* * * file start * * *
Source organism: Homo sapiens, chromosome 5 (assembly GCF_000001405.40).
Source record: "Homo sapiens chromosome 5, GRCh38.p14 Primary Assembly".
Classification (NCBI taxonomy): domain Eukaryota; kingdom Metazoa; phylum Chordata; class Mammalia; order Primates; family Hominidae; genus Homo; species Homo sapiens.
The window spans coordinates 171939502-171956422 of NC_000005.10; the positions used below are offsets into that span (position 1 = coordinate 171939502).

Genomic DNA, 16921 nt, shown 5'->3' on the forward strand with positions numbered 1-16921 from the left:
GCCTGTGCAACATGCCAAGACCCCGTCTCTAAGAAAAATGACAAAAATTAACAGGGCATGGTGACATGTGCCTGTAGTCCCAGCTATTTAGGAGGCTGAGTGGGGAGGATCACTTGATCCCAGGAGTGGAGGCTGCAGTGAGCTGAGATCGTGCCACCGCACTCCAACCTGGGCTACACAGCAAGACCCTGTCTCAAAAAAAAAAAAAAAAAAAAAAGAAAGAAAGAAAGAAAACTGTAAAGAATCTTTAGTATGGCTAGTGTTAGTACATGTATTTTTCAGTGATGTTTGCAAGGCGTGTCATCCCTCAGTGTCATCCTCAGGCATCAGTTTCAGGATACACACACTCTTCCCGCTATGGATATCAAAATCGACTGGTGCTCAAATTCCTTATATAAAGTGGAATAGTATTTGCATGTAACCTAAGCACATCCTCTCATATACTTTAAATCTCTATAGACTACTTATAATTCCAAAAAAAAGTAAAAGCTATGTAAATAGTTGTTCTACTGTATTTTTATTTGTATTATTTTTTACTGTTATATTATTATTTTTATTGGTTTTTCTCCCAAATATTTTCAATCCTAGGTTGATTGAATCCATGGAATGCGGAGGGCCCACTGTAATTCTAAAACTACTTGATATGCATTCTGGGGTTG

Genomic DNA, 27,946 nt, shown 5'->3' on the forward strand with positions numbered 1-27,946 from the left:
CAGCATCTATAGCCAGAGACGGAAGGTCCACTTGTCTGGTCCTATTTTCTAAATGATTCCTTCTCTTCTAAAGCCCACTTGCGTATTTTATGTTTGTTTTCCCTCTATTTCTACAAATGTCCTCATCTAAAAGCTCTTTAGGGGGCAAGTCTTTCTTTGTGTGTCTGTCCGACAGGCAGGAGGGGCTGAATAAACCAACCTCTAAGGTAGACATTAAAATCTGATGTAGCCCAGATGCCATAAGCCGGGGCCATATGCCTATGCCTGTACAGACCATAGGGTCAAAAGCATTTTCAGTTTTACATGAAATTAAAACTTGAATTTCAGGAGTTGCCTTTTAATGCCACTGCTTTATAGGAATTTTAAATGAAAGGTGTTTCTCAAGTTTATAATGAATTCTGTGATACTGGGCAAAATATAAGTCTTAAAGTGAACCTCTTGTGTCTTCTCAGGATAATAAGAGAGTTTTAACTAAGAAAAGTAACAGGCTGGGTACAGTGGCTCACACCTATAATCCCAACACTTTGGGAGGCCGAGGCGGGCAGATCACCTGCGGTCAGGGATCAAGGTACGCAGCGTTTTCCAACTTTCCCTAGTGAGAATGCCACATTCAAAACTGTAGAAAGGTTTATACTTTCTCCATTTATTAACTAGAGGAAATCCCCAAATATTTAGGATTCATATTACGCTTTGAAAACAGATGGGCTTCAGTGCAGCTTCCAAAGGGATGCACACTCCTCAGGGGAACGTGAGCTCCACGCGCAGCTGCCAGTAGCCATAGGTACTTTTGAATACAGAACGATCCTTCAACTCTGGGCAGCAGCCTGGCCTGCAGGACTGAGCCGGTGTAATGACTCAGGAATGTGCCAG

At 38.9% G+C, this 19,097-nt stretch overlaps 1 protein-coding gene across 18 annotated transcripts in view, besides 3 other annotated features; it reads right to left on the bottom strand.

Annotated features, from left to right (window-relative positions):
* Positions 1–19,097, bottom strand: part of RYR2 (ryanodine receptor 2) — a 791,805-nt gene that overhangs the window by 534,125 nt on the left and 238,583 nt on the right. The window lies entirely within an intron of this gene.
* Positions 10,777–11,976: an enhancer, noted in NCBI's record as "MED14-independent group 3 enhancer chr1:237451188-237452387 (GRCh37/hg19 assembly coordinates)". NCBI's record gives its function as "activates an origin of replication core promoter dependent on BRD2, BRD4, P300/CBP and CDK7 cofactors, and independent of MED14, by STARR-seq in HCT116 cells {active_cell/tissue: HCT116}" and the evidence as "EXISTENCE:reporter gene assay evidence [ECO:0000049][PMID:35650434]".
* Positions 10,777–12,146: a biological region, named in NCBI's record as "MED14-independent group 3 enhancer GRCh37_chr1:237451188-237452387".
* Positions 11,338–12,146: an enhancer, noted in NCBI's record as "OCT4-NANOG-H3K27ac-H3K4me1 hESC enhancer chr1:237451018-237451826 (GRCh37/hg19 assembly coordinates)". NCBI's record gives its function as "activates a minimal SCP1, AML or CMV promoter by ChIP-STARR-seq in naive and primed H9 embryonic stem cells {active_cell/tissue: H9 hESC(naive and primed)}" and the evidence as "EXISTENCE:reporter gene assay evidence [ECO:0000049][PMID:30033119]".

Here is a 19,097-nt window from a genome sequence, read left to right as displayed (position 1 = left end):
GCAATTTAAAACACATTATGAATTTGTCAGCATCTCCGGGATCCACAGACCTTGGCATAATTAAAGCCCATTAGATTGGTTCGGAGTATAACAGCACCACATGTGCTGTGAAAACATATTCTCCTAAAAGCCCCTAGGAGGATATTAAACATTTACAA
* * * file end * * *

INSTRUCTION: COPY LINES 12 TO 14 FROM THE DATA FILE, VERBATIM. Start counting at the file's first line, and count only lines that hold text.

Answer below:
* Positions 10,777–11,976: an enhancer, noted in NCBI's record as "MED14-independent group 3 enhancer chr1:237451188-237452387 (GRCh37/hg19 assembly coordinates)". NCBI's record gives its function as "activates an origin of replication core promoter dependent on BRD2, BRD4, P300/CBP and CDK7 cofactors, and independent of MED14, by STARR-seq in HCT116 cells {active_cell/tissue: HCT116}" and the evidence as "EXISTENCE:reporter gene assay evidence [ECO:0000049][PMID:35650434]".
* Positions 10,777–12,146: a biological region, named in NCBI's record as "MED14-independent group 3 enhancer GRCh37_chr1:237451188-237452387".
* Positions 11,338–12,146: an enhancer, noted in NCBI's record as "OCT4-NANOG-H3K27ac-H3K4me1 hESC enhancer chr1:237451018-237451826 (GRCh37/hg19 assembly coordinates)". NCBI's record gives its function as "activates a minimal SCP1, AML or CMV promoter by ChIP-STARR-seq in naive and primed H9 embryonic stem cells {active_cell/tissue: H9 hESC(naive and primed)}" and the evidence as "EXISTENCE:reporter gene assay evidence [ECO:0000049][PMID:30033119]".